I found controling stress and diet helps a lot in taming the flares. For the past year and a half I have had very good results by taking a teaspoon of turmeric found in the seasoning section of the grocery store and mix it into a glass of cold water, and taking it on an empty stomach between breakfast and lunch. For me this has provided the best remmission I ever have had.
Its a very fine line between feeling well or poor, finding the right balance took some time, years of trial and error.
Do you know what they are?
Fistulas (pre-colectomy) have all been located in the rectum. Some terminated externally in the anal area, most did not. Surgeon feels that current symptoms could definitely point to active disease (nausea, vomiting, increased bloody mucosal discharge, general lethargy and unwellness, ongoing abdominal pain aside). MRI imaging in May showed inflammation in the rectal stump. Gastro believes nausea/vomiting is all related to pain with rectal discharge simply being reversion. The endoscopy will be the definitive answer as to what is really happening.

I am starting to wonder if this is gastroparesis. Son has wondered also. I guess we can suggest it as a DDX if we draw a blank with the next 2 investigations/procedures. I know most Drs detest you telling them their business, but when you are drawing blanks, it is natural to search for potential answers elsewhere huh ?
Sorry but that is way too low! True that technically the literature says 2-5 but it has been time and time again proven that, this level is way too low for many people. To put it in perspective there are papers, docs who are presenting at conferences etc that say a level of 8-12 is ideal. I would be willing to bet he just needs more drug and a higher trough level to get anywhere near full remission in that rectum. Especially since the rectum is one of the hardest places to heal so it might just need more drug. I am not a doc...just a mom...this is just my opinion and incidentally the opinion of 2 pediatric GI's that daughters have seen.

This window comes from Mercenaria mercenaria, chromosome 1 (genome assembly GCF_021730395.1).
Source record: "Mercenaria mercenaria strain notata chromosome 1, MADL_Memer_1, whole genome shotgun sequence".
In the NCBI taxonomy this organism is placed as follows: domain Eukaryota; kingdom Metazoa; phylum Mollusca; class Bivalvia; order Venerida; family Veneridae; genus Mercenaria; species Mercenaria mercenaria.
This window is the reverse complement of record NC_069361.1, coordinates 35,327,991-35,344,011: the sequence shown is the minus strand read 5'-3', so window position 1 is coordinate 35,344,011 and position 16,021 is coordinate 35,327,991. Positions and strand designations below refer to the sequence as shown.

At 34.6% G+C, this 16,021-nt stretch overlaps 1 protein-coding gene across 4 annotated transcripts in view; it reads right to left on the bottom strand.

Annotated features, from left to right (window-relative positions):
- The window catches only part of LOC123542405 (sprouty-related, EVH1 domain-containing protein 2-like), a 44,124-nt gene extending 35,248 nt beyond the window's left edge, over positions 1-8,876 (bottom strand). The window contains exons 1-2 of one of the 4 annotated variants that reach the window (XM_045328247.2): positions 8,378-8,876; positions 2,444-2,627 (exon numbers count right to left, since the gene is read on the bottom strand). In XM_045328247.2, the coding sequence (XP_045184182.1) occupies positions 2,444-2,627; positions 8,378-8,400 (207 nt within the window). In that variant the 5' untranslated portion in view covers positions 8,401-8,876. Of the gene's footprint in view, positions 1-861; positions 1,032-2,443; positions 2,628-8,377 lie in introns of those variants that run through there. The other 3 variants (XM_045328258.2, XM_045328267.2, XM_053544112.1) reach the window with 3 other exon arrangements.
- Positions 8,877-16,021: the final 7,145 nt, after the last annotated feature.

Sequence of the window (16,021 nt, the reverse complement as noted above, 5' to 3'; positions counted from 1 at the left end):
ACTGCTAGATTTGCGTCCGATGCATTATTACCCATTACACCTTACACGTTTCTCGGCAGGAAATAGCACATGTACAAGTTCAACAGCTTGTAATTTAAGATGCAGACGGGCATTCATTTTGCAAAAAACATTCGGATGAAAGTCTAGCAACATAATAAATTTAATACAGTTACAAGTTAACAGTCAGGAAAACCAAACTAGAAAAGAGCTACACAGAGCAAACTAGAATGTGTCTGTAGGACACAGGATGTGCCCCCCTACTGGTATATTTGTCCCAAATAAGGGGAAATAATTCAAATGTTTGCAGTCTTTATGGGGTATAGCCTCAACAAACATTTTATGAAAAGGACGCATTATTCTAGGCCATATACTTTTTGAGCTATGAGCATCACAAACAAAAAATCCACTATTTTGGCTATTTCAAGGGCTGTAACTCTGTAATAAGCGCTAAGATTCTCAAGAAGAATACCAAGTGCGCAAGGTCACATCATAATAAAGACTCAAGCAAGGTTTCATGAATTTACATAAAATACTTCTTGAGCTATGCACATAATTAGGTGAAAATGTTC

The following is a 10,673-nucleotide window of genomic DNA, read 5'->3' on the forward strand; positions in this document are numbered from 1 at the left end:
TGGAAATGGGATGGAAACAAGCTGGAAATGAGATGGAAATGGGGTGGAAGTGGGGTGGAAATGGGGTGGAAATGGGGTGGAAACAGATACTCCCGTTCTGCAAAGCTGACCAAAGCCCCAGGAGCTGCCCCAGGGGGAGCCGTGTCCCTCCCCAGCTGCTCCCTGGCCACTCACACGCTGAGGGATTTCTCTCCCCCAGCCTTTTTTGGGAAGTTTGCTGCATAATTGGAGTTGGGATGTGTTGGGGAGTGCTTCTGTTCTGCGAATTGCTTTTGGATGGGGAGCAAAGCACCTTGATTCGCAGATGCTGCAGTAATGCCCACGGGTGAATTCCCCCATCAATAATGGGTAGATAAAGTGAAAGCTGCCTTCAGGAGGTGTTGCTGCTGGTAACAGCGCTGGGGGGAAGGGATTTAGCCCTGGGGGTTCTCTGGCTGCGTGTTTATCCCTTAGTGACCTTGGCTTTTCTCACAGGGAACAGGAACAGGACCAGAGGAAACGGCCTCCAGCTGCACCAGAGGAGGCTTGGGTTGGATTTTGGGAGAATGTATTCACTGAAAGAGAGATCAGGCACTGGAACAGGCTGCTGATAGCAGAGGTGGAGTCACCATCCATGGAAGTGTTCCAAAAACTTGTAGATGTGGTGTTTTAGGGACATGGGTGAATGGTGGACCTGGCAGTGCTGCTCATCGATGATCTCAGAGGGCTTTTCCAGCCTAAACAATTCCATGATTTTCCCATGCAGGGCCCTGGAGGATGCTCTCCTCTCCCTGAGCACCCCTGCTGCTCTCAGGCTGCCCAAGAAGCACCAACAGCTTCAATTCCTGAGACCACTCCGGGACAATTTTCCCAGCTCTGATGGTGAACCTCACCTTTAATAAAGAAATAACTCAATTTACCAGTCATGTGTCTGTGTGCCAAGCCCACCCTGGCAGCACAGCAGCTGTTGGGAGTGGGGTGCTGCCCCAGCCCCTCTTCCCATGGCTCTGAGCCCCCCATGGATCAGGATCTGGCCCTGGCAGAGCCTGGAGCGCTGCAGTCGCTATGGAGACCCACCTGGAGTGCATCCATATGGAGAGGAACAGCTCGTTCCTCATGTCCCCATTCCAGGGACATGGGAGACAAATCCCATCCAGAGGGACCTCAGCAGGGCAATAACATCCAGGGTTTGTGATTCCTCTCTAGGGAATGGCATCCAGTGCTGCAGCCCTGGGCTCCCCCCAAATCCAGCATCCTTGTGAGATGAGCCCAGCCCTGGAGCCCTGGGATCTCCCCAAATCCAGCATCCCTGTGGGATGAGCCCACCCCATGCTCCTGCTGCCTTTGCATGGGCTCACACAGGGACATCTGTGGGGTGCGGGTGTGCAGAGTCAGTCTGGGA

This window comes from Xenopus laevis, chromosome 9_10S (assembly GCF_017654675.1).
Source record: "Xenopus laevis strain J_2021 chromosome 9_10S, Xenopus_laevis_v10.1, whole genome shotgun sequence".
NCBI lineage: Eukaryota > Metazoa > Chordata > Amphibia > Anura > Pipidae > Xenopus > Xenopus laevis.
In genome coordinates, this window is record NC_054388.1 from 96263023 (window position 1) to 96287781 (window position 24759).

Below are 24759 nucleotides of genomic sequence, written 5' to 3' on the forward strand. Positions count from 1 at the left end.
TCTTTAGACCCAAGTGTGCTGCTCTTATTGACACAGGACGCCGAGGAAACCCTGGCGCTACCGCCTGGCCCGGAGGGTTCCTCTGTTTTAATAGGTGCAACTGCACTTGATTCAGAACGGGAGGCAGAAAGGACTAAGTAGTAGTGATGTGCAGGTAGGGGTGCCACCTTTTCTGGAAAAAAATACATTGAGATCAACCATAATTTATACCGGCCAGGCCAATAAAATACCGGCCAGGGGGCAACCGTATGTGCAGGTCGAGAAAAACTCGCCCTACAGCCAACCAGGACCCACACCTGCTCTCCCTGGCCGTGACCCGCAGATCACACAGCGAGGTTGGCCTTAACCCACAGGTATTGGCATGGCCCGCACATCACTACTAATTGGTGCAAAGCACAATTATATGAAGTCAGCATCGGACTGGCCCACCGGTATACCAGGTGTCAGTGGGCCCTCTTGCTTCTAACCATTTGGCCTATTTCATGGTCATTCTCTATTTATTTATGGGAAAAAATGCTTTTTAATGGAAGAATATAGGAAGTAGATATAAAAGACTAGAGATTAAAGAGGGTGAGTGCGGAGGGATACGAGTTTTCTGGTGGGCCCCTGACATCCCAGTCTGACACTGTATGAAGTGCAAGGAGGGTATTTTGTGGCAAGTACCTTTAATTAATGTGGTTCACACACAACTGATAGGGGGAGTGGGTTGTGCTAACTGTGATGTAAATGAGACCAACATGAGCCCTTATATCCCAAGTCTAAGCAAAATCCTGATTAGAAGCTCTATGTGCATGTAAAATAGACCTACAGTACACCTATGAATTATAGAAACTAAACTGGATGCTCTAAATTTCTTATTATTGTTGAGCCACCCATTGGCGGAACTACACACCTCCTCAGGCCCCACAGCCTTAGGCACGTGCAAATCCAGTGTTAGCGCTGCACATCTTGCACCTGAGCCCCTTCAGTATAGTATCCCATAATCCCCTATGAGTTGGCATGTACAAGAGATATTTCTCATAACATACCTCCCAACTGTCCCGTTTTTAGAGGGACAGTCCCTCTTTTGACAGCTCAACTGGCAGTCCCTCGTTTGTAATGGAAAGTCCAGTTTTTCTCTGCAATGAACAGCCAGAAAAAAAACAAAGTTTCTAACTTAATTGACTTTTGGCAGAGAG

Thanks for that. He has been "overdosed" as well....
Gastro happy with that, but not prepared to go further now than the 8 week cycle ?
That didn't work which is why they have thrown in the 6MP to the mix, which also hasn't worked. I will bear what you have said in mind.

Im just confused, low on resilience and wanting some answers and a plan that results in forward progress for my son
I hear ya sista!

He is on an every 8 week schedule? There is definitely a lot of room to improve his therapy. Our current GI told us that only 10% of patients on Remicade are able to stay at an 8 week interval and still respond to dosing. I think your son might improve his response by just being infused a little more often.

When you say he was overdosed are you saying his Remicade levels were higher and he still didn't respond? How high were they and for how long?

it makes sense that once they removed the colon they went conservative on dosing. That is actually our plan with my daughter even if we left the rectum. BUT the rectum is notoriously hard to bring in line and has also been my daughter's problem area so we have been told that drug dosing may not change much.

Hang in there mama and keep asking the questions and keep them thinking! You are doing a great job!
You may want to investigate with your doctor the Mesalamine Salofalk enema treatment in tandem with the Remicade. The enema treatment worked well to knock down inflammation and promote healing in the rectal area.


Staff member